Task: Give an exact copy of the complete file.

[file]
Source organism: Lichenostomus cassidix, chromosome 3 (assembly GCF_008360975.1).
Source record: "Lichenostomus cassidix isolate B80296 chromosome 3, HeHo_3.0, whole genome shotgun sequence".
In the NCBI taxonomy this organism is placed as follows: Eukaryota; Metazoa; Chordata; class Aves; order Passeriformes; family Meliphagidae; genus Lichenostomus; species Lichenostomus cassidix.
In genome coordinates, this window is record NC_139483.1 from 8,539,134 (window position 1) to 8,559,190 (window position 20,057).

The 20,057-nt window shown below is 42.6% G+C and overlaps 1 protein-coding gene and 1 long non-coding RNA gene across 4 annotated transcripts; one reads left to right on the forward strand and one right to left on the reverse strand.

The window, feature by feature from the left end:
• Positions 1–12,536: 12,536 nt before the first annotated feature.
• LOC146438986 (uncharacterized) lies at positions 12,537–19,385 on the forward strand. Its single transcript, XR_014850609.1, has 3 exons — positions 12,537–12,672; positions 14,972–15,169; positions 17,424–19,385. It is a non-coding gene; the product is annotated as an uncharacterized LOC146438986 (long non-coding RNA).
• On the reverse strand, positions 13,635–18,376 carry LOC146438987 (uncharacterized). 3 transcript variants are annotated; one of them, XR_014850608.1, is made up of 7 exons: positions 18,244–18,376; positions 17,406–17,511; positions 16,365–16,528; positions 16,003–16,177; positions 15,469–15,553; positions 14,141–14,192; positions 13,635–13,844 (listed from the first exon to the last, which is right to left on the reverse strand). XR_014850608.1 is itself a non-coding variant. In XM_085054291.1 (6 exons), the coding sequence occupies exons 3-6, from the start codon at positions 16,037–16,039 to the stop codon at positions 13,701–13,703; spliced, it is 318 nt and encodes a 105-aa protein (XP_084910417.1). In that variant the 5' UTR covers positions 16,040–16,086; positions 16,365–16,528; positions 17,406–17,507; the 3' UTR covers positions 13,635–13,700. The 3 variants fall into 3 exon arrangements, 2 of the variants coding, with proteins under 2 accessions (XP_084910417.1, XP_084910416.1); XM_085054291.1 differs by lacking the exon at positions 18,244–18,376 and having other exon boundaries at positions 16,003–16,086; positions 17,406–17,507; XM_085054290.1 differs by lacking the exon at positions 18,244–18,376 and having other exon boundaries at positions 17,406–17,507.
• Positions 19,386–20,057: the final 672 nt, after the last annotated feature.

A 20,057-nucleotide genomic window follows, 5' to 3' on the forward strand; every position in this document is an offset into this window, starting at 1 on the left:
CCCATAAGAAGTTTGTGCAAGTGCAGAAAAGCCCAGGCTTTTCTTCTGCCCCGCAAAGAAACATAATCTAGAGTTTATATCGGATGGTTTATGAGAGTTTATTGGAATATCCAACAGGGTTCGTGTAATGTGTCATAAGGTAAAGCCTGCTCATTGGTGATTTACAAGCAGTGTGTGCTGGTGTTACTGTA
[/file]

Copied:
Source organism: Lichenostomus cassidix, chromosome 3 (assembly GCF_008360975.1).
Source record: "Lichenostomus cassidix isolate B80296 chromosome 3, HeHo_3.0, whole genome shotgun sequence".
In the NCBI taxonomy this organism is placed as follows: Eukaryota; Metazoa; Chordata; class Aves; order Passeriformes; family Meliphagidae; genus Lichenostomus; species Lichenostomus cassidix.
In genome coordinates, this window is record NC_139483.1 from 8,539,134 (window position 1) to 8,559,190 (window position 20,057).

The 20,057-nt window shown below is 42.6% G+C and overlaps 1 protein-coding gene and 1 long non-coding RNA gene across 4 annotated transcripts; one reads left to right on the forward strand and one right to left on the reverse strand.

The window, feature by feature from the left end:
• Positions 1–12,536: 12,536 nt before the first annotated feature.
• LOC146438986 (uncharacterized) lies at positions 12,537–19,385 on the forward strand. Its single transcript, XR_014850609.1, has 3 exons — positions 12,537–12,672; positions 14,972–15,169; positions 17,424–19,385. It is a non-coding gene; the product is annotated as an uncharacterized LOC146438986 (long non-coding RNA).
• On the reverse strand, positions 13,635–18,376 carry LOC146438987 (uncharacterized). 3 transcript variants are annotated; one of them, XR_014850608.1, is made up of 7 exons: positions 18,244–18,376; positions 17,406–17,511; positions 16,365–16,528; positions 16,003–16,177; positions 15,469–15,553; positions 14,141–14,192; positions 13,635–13,844 (listed from the first exon to the last, which is right to left on the reverse strand). XR_014850608.1 is itself a non-coding variant. In XM_085054291.1 (6 exons), the coding sequence occupies exons 3-6, from the start codon at positions 16,037–16,039 to the stop codon at positions 13,701–13,703; spliced, it is 318 nt and encodes a 105-aa protein (XP_084910417.1). In that variant the 5' UTR covers positions 16,040–16,086; positions 16,365–16,528; positions 17,406–17,507; the 3' UTR covers positions 13,635–13,700. The 3 variants fall into 3 exon arrangements, 2 of the variants coding, with proteins under 2 accessions (XP_084910417.1, XP_084910416.1); XM_085054291.1 differs by lacking the exon at positions 18,244–18,376 and having other exon boundaries at positions 16,003–16,086; positions 17,406–17,507; XM_085054290.1 differs by lacking the exon at positions 18,244–18,376 and having other exon boundaries at positions 17,406–17,507.
• Positions 19,386–20,057: the final 672 nt, after the last annotated feature.

A 20,057-nucleotide genomic window follows, 5' to 3' on the forward strand; every position in this document is an offset into this window, starting at 1 on the left:
CCCATAAGAAGTTTGTGCAAGTGCAGAAAAGCCCAGGCTTTTCTTCTGCCCCGCAAAGAAACATAATCTAGAGTTTATATCGGATGGTTTATGAGAGTTTATTGGAATATCCAACAGGGTTCGTGTAATGTGTCATAAGGTAAAGCCTGCTCATTGGTGATTTACAAGCAGTGTGTGCTGGTGTTACTGTA